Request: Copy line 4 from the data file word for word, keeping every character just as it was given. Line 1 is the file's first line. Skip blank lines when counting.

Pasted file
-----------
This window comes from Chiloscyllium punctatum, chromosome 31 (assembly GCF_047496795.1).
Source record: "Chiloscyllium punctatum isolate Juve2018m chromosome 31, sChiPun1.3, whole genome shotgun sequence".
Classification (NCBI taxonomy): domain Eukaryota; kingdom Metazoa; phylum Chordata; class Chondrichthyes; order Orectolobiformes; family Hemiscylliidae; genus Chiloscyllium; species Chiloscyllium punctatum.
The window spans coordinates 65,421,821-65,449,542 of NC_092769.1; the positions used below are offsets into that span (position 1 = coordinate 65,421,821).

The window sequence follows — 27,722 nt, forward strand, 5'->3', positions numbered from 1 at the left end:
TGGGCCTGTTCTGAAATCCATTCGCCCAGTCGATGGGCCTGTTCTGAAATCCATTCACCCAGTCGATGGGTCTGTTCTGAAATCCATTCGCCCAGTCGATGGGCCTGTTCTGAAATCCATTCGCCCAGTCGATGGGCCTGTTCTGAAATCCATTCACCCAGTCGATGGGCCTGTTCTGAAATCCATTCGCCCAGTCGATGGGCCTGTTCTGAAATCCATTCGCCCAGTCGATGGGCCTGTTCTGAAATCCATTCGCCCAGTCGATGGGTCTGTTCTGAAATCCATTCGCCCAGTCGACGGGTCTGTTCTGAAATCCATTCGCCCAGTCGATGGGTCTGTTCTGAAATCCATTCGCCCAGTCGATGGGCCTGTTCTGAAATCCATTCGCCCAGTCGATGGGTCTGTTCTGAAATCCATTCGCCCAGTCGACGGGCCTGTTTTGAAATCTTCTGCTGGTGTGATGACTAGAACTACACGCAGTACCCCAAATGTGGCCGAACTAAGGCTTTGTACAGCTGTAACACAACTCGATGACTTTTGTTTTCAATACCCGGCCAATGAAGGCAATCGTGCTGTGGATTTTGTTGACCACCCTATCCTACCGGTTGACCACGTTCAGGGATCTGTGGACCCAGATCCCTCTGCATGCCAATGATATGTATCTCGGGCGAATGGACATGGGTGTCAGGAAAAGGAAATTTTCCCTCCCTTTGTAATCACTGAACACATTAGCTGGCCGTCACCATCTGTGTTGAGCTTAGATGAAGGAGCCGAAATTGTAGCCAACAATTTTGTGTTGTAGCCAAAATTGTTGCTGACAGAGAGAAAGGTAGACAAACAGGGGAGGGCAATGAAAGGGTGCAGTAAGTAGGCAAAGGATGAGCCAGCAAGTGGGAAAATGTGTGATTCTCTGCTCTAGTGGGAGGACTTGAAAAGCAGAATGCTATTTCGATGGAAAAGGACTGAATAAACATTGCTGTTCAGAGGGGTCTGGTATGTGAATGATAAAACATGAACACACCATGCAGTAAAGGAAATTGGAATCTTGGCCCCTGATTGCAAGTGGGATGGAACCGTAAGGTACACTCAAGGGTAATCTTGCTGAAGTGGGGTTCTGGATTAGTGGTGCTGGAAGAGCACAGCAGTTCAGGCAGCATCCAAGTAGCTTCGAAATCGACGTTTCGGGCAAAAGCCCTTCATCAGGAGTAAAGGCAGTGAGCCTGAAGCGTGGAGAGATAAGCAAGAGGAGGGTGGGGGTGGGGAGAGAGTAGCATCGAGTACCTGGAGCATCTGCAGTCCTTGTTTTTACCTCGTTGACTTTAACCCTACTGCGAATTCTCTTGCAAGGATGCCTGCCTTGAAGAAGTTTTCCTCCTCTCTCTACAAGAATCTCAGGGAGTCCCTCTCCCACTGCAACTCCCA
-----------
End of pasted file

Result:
The window spans coordinates 65,421,821-65,449,542 of NC_092769.1; the positions used below are offsets into that span (position 1 = coordinate 65,421,821).